Live | Sam Lee @ EartH

Sam Lee, photographed in Wick woods, Hackney; Sept 2019

Entering EartH (Evolutionary Arts Hackney) for the first time, I was almost overwhelmed by its beauty. Its simple and stripped bare architecture. Its sloped wooden seating reminding me of a US school gymnasium hall. A slogan draped across the front of the stage read “No Music On A Dead Planet”. The audience spoke amongst themselves in hushed whispers, almost in anticipation of the education and the entertainment we were about to receive.

Sam Lee is a captivating performer. He always has been but seems to be growing even more over time. Constantly in movement when not singing, dancing to his own beat, a band leader as well as a song collector. The stories told in-between the songs gave new meanings to old tales, especially in the case of ‘Spencer the Rover’ and ‘Turtle Dove’. Lee’s experiences and love of travelling across the country and over the isles, capturing these songs for posterity before those who are able to tell them are no longer here to do so come across powerfully, with both a warmth and a humanity that would be impossible to fake.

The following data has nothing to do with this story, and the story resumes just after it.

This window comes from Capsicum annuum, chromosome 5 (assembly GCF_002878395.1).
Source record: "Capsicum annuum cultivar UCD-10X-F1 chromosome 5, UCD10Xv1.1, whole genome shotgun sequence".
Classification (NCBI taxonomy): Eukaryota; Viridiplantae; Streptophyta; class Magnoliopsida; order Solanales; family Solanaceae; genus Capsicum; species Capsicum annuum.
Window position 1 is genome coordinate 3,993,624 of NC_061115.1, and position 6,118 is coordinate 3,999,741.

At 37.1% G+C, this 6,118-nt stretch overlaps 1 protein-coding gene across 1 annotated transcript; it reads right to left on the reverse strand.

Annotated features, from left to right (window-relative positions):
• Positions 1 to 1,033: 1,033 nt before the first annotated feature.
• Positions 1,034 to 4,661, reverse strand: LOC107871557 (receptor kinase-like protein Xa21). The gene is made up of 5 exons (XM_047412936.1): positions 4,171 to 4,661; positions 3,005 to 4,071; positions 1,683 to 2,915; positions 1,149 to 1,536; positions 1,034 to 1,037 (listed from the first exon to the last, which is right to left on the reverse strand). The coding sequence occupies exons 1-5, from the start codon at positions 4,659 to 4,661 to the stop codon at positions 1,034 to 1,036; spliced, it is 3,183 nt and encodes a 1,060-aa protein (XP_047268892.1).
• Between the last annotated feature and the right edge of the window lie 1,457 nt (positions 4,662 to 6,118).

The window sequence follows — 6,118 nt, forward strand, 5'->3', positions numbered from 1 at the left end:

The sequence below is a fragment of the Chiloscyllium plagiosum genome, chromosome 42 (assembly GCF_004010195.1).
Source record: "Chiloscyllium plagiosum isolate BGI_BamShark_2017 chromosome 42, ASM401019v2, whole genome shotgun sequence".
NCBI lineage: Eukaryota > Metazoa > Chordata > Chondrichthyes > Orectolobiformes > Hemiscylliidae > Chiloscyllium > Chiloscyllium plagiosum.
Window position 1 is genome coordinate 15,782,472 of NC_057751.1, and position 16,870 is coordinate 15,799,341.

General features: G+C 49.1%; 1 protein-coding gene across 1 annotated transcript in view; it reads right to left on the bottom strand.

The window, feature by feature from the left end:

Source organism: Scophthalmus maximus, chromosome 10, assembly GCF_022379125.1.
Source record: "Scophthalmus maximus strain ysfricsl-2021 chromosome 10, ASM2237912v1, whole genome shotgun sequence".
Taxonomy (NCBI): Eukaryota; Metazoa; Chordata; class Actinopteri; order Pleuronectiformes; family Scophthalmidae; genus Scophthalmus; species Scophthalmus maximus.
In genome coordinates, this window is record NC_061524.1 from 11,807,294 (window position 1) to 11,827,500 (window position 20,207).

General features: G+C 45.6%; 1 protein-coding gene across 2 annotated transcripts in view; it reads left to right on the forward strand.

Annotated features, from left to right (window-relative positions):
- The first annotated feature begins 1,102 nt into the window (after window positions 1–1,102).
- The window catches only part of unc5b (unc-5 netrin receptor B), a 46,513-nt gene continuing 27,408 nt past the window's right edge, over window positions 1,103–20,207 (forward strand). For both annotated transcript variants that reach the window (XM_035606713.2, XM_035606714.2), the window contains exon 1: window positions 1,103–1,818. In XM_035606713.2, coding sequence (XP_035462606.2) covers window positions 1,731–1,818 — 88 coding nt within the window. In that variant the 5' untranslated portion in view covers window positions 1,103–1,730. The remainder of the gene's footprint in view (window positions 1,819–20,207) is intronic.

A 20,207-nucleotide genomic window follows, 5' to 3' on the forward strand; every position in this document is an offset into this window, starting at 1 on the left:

Starting the set in the same way he does the album he’s promoting Old Wow, he begins with ‘Garden of England (Seeds of Love)’, his voice being gently joined as it builds by his expanded backing band and the quiet genius of the album producer Bernard Butler. The band throughout the evening were nothing short of remarkable, from Anna Esslemont’s beautifully understated violin playing through to James Keay’s reflective piano. The added vocals of Mara Carlyle and Cosmo Sheldrake joined in on various points through the 15 song set, none more so effectively than on ‘Cosmo’ and Sam’s a cappella reading of ‘Children of Darkness’.

When Butler wasn’t needed to play, he sat on the front row with the audience, guitar placed between his legs, content to join in what felt like an evening of celebration. A meeting place of the old and the new. The audience were in raptures from start to finish but none more so than on the final two songs, ‘Lovely Molly’ and ‘Goodbye My Darling’. The communion bow at the end was greeted by an impulsive standing ovation, one delivered straight from the heart and I woozily staggered back into the cold Hackney night, a better man for having experienced once of the best shows I’ve seen in a long time.